Waylaid Dialectic

December 31, 2011

Charter Cities and Cheeky Heuristics

Filed under: Development Theory — terence @ 1:08 pm

It’s naughty, I know, but I have a rule of thumb that runs something like this:

The more a solution to the problems of under-development appears simple and elegant on paper, and the more it appeals to the intuitions of orthodox economists, the more likely it is to fail.

Like all rules of thumb it’s sometimes wrong (CCTs for example) but, on the other hand, the 1980s and 1990s and the broad failure of the decades’ free-market reforms, suggests that generally it fits fairly well with the data.

It’s basically this rule of thumb that made me deeply sceptical of Cash on Delivery Aid, at least in the form that it’s been promoted (incentivise countries in the same way that you can incetivise people? – please). It’s also why I haven’t paid much attention to Paul Romer’s idea of charter cities.

But now it looks like a charter city may actually happen, and Duncan Green’s offered a wager that it won’t work.

I’m with Duncan on this. I think failure is very likely. For the following reasons:

1. Because formal rules, which is the only thing the philosopher kings technocrats in charge of the city would actually control, aren’t the only rules (or perhaps even the most important rules) responsible for making cities work. Informal institutions are critical. And I’m not confident that healthy norms and informal rules will simply arrive in an instamatic migrant city, the way the Charter Cities’ boosters seem to think they will. And if they don’t I suspect the task of governing the city will become difficult, and difficultly bureaucratic pretty quick.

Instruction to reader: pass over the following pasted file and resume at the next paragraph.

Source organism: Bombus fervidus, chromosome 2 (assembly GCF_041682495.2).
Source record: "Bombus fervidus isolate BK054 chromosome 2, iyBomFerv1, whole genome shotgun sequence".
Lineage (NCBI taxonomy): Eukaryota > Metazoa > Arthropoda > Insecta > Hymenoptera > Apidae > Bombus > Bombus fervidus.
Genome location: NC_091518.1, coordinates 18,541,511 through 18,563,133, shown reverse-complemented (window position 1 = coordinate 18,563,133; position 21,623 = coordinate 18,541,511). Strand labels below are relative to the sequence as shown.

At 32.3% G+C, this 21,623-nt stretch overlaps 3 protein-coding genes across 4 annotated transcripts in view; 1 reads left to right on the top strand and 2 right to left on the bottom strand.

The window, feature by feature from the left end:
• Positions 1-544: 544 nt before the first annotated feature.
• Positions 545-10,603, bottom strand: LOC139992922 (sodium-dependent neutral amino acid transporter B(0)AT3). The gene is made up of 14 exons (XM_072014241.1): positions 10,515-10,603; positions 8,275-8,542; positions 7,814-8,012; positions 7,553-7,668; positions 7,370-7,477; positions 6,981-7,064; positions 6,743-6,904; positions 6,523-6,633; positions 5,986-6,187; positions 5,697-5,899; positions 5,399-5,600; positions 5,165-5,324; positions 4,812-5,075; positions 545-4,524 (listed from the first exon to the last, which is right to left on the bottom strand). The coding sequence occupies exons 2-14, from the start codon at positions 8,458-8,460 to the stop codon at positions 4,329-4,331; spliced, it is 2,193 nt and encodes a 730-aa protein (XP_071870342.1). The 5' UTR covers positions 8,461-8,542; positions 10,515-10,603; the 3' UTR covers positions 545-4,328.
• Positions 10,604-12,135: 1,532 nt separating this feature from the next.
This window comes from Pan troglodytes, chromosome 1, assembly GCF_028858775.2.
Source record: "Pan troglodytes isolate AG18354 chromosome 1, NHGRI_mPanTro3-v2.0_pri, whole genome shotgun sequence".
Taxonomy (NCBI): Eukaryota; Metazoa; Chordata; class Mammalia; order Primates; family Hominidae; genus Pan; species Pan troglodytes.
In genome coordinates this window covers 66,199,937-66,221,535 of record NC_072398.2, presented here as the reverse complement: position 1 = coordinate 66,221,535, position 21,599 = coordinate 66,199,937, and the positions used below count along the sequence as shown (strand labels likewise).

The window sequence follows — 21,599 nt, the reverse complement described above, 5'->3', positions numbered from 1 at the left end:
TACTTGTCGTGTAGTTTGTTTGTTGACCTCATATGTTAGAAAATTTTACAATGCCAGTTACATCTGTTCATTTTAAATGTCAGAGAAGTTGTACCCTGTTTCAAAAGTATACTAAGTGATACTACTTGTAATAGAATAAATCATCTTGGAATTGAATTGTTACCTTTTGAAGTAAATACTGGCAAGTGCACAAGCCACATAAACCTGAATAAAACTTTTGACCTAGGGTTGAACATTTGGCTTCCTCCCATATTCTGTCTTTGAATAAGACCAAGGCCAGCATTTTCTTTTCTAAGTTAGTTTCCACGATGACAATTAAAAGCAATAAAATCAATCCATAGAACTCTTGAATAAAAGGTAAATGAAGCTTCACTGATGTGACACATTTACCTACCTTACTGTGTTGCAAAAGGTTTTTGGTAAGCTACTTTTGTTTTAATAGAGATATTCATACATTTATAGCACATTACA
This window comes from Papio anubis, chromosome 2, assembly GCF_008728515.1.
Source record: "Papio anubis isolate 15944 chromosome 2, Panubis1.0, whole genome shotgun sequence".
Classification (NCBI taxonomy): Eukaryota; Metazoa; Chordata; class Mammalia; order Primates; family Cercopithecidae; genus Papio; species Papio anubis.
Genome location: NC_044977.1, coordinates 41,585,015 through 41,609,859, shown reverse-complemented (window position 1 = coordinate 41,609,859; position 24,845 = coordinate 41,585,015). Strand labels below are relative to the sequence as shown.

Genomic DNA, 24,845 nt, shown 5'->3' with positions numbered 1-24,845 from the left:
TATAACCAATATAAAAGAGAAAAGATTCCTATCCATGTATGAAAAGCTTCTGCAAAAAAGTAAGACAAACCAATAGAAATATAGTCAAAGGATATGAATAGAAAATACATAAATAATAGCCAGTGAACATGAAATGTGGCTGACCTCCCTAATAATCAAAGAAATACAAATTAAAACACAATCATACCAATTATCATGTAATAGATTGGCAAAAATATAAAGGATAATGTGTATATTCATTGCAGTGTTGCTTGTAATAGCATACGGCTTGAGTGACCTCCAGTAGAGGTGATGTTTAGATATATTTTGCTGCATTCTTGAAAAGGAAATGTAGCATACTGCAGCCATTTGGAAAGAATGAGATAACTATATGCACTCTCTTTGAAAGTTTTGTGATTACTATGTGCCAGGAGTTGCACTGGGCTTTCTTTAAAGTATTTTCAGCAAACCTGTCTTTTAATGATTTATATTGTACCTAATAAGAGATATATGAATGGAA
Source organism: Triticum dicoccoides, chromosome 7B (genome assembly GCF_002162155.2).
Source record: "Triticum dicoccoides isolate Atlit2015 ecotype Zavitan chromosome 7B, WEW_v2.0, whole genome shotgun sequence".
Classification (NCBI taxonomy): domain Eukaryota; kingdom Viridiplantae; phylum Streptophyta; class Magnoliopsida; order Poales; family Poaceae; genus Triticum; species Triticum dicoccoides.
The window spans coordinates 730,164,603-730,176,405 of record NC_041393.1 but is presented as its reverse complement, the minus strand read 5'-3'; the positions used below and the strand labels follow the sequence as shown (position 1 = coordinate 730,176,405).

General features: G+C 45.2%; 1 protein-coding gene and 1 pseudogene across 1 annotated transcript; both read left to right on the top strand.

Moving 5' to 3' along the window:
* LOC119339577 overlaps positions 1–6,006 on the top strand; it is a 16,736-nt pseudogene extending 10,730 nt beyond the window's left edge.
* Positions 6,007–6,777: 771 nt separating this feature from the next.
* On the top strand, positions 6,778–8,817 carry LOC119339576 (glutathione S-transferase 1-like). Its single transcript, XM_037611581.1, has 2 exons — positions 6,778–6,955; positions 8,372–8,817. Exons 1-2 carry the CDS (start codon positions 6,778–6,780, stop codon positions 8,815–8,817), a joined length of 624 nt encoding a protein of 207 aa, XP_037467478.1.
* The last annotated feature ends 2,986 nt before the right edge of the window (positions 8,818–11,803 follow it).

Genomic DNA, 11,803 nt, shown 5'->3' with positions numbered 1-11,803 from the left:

2. Issues of political economy. I would imagine that in the lead up to the creation of the city, there will be a major push by interested businesses to get sweet deals for themselves, with regards to the city, from the Honduran government. And I imagine that the government, being eager for the project to be seen to work, will grant such deals. Which will make the city a less than optimal place for its workers.

3. Of course, if the city is a worker’s hell-hole workers simply won’t move there. So even if they don’t have any political voice in the rules of the city, they still have exit (or never entering in the first place) as a tool to ensure their rights. However, information about the city won’t be perfect and exit is never as easy in practice as it is on paper, particularly for poor migrants. All of which makes me think that worker welfare will be under catered to in the city.

4. No city is an island. Presumably there will be relatively easy migration in and out of the city (otherwise the problems in point 3 would be much worse), which I suspect will lead to rather messy spillover effects. On both sides of the city line. Squatter camps on the outside and crime on the inside, for example.

I could be wrong. And as is usually the case when I’m pessimistic about someone else’s development solutions I hope I’m wrong. But I really doubt charter cities will work.

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